A few posters expressed disgust that we would go to Pyongyang to play ultimate. Someone pointed out that we would only get to play with elites; I thought about replying that in global terms, anyone who can spend $2000 to travel abroad and throw a bit of plastic around is very much an elite. I didn’t.
Ultimate, self-refereed, encourages good spirit in a way that most team sports don’t: there’s no cheating the ref—if you cheat, you’re cheating your peers. The social shame that comes with cheating is strong and conversely, the kudos given to fair-spirited players is high. Most people thought it was a fantastic idea to introduce a game so dependent on cooperation and fairness to North Korea. In the end, 19 of us set off from Beijing on a shiny new Air Koryo Tupelov, choked down (or didn’t) the weird orange curry thing that was lunch and touched down at Pyongyang’s Sunan Airport. I promptly celebrated our arrival by leaving my passport on the plane and had to ask the terminal staff to go back and get it for me.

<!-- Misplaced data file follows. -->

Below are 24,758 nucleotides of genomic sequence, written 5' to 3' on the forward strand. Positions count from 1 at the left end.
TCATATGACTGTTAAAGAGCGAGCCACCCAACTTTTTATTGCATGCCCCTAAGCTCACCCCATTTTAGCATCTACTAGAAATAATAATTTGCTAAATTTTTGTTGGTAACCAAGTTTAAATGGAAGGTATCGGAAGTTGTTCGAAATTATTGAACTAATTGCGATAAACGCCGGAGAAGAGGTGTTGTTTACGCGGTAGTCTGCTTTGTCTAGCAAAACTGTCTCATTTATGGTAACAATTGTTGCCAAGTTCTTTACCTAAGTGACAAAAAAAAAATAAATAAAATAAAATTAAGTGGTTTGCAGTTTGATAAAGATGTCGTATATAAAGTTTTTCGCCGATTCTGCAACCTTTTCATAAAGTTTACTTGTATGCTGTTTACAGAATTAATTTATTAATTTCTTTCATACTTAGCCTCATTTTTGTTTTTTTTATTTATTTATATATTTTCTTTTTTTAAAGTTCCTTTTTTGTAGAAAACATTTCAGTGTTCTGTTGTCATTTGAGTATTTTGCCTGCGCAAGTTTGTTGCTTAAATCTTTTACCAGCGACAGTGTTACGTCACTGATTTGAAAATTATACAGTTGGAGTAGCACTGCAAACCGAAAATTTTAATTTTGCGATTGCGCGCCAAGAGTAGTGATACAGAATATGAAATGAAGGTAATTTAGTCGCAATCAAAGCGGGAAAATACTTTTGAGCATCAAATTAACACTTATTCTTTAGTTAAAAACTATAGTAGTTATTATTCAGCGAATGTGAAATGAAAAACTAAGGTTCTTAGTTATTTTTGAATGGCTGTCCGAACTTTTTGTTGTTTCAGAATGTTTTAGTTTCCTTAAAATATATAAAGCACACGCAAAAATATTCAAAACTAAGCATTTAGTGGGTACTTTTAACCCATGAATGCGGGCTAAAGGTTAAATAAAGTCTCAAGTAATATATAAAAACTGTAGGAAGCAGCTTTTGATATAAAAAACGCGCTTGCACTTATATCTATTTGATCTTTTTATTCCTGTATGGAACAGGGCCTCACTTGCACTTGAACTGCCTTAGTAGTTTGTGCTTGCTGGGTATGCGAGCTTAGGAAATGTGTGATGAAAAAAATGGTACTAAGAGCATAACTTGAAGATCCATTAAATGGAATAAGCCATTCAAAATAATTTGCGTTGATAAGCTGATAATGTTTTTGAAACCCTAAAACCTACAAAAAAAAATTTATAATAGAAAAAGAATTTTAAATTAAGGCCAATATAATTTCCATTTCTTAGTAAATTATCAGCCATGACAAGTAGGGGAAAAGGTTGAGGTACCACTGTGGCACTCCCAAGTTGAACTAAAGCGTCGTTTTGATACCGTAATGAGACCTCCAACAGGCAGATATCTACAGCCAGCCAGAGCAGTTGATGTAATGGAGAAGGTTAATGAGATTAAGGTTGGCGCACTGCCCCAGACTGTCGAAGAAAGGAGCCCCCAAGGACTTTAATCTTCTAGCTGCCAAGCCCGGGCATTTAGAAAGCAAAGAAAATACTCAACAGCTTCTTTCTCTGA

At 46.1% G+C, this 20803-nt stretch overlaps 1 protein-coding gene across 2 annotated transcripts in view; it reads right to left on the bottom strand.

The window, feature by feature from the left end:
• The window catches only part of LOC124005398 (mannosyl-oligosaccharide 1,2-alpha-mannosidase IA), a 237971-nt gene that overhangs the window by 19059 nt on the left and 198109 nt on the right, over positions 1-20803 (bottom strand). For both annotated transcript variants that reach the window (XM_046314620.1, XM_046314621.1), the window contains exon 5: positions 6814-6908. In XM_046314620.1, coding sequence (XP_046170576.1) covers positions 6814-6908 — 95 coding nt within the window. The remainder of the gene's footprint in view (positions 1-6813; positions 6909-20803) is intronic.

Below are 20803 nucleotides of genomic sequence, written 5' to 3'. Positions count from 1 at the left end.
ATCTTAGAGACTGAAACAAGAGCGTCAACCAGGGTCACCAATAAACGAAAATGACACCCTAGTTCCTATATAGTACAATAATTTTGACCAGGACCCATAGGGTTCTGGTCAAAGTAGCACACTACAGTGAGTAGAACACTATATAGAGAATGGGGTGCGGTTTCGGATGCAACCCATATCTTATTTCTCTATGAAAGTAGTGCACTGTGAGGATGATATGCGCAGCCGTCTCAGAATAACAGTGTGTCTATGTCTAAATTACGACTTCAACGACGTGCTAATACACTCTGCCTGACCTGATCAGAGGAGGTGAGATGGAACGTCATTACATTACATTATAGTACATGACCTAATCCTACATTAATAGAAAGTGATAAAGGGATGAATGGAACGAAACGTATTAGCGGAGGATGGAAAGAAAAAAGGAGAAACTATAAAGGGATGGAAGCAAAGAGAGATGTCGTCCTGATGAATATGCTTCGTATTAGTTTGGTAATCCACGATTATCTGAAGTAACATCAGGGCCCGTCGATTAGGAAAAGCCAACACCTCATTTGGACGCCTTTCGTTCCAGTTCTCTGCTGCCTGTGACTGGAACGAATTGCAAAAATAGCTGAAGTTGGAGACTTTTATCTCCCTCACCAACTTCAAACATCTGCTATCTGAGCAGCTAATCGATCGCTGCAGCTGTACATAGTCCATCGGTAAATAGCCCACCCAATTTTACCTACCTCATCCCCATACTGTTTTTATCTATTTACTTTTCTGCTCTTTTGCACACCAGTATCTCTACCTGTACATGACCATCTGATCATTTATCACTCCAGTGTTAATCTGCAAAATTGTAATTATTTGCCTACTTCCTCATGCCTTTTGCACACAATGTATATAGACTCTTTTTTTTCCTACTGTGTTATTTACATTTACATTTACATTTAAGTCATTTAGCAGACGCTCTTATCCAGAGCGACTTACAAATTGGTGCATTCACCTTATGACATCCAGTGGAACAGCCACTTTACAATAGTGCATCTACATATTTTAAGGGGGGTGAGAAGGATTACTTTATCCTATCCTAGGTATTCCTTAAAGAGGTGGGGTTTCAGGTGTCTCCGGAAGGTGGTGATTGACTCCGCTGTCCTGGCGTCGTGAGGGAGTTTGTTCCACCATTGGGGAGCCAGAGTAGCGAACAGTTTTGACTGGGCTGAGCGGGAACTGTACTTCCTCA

Time was short, so we hustled to the Yanggakdo Hotel to check in before heading to the mass games. We were all staying on the 35th floor, and the elevators seemed to be controlled by some strange algorithm that ensured the maximum number of stops to allow pushy Chinese tourists on or off. Sometimes two elevators would open on the same floor at the same time. Often, they would open on the way down and the would-be passengers would be gone already. The A/C was broken, making the 10-minute round trip journey even tougher to bear (temperatures generaally hovered in the low 30s centigrade). Still, we managed to get ourselves checked in, wolfed down some surprisingly tasty dinner and then re-boarded the bus to head to the May Day Stadium, which from exhaustive Wikipedia research I know to be the world’s largest.